We were always different. you were always the cool and funny one while I was always the quiet and awkward one, but I can't help but think that we would've clicked. I'd like to think we'd go on all these cool trips and adventures, but I know the jokes would be endless.

I know you would've rubbed off on me as I became a teenager - you were already teaching me how to dress and have a modicum of style. Looking back, you probably would've helped me in the ladies department, an area I still haven't figured out.

As I transitioned from adolescence to adulthood, there were so many other areas where I would've benefitted from your guidance, or just to have someone like you to talk to. But I'm not alone here. I speak for mom, dad, Lunie, Shirley, your two boys and everyone else when I say your absence will never be filled.

With that said, the gang has done alright since you left us.

ADVERTISEMENT

Both Lunie and Shirley have grown into beautiful ladies, wives, mothers, career women and people that I've grown to look up to. As the baby in the bunch, I'm proud to call them my sisters.

Mom isn't doing too bad, either. Obviously, she took your passing the hardest, as any mother would, so things through the years have been difficult for her, but she's the strongest person I know and shows it every day. Also, she's turned into the most photogenic person in the world, given the number of photos she sends through text.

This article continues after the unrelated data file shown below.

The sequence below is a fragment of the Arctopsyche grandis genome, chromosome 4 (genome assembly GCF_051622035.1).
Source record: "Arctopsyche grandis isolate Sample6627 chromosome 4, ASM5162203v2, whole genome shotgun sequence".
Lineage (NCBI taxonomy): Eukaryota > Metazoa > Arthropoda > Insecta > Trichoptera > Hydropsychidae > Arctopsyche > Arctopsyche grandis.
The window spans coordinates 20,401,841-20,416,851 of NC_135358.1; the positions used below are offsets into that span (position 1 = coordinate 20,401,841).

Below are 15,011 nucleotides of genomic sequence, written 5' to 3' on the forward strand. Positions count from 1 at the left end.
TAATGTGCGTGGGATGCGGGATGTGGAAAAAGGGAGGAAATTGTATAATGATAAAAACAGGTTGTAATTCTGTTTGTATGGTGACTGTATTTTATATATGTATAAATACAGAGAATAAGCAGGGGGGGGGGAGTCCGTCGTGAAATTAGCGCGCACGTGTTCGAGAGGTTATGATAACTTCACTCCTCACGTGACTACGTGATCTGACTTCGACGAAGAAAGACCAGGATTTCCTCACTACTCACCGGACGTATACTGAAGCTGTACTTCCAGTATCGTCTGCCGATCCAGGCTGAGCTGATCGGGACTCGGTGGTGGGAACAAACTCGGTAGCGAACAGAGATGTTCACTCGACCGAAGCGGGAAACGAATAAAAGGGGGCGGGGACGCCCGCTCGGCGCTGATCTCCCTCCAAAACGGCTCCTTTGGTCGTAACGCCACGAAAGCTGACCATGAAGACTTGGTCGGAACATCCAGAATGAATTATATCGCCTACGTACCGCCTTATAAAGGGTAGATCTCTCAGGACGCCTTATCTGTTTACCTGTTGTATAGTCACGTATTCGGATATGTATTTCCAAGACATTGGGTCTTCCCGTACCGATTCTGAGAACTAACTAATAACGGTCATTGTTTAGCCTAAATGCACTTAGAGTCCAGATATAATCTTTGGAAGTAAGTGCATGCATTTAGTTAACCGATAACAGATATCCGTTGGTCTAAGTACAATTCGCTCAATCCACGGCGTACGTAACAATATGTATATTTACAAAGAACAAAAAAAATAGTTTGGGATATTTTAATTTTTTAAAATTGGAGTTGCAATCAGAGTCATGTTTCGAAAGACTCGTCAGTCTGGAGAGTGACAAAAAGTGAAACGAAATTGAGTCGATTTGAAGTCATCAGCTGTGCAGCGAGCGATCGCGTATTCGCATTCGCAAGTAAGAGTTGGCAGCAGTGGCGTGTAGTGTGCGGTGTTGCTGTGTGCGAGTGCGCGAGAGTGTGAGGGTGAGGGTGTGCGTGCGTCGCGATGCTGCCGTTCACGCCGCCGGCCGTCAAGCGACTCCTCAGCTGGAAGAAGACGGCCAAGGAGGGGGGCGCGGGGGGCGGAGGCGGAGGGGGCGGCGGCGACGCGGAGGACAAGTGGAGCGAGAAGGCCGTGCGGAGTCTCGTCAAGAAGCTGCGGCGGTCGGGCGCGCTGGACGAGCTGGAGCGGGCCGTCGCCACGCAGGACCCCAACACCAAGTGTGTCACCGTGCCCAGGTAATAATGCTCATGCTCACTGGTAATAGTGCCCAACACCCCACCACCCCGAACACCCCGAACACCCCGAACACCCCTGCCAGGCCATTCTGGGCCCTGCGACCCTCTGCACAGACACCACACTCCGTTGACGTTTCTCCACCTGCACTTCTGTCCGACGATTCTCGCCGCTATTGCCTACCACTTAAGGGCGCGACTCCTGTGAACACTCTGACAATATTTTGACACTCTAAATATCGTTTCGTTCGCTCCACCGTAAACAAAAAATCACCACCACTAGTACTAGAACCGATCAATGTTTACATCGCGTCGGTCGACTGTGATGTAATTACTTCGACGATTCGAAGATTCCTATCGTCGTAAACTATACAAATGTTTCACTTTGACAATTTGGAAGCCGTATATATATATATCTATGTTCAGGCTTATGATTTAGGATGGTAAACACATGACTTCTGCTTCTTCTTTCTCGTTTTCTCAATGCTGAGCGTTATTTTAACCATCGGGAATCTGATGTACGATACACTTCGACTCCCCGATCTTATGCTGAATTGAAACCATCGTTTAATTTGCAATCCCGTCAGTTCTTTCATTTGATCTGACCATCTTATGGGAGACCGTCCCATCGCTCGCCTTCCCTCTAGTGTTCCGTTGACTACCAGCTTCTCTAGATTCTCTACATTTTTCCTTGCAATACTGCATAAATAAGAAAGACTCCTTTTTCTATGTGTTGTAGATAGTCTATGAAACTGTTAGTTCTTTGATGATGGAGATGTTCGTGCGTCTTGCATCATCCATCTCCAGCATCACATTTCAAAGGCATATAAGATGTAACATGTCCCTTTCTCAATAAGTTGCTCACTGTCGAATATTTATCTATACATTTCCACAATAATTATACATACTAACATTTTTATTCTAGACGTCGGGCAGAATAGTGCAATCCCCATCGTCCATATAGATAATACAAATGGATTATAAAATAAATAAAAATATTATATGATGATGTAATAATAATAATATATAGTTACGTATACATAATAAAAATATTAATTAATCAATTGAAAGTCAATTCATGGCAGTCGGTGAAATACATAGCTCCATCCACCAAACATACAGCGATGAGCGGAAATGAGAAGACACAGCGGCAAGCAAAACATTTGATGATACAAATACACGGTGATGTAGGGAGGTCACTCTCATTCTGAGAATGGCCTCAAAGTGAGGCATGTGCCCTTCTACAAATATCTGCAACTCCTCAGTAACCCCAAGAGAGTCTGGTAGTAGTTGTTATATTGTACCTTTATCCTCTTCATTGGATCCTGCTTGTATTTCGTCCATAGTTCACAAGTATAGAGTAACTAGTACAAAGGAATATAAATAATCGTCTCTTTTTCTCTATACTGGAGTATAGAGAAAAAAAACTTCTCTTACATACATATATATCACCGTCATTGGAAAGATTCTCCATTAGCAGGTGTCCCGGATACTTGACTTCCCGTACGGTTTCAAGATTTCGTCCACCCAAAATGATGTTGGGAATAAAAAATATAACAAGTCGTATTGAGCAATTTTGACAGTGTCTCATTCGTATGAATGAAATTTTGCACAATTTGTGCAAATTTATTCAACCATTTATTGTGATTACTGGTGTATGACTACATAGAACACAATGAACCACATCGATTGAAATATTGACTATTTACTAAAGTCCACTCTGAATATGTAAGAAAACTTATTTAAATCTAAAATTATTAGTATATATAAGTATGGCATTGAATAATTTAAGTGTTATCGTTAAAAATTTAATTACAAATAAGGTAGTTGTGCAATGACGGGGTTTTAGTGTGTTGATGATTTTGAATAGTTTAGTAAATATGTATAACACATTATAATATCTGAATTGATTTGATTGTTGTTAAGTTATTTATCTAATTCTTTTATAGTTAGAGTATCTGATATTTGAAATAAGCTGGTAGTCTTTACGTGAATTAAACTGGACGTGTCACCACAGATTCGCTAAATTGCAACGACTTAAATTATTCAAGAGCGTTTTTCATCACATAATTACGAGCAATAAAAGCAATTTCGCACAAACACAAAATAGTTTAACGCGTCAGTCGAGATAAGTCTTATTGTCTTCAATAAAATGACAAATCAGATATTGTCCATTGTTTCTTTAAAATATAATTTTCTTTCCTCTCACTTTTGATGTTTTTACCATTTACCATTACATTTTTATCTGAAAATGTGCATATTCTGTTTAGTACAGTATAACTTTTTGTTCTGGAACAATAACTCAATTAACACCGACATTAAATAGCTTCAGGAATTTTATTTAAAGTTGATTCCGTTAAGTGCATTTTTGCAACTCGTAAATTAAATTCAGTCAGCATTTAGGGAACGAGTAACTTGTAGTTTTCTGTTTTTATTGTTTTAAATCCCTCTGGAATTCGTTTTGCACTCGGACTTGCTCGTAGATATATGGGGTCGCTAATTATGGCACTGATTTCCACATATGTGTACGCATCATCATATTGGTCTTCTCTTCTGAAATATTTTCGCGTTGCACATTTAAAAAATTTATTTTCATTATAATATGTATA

(Oh, by the way, you send texts through your personal cell phone. Everyone has one. The days of your Motorola beeper are long gone.)

As for Dad, not a lot has changed. He's still bald; I'll soon be joining that club. He still has his famous belly, which I'm apparently trying to replicate. Lastly, he's still chugging away and working at his advanced age. I've never seen since someone work so hard. I could only hope to be half the man he is.

As for your two boys, they are growing into fine young men. Dimitri has his head on straight and has been maturing in front of my own eyes. I've been pleased to see his progression. With that maturity, he's getting set to welcome a child of his own.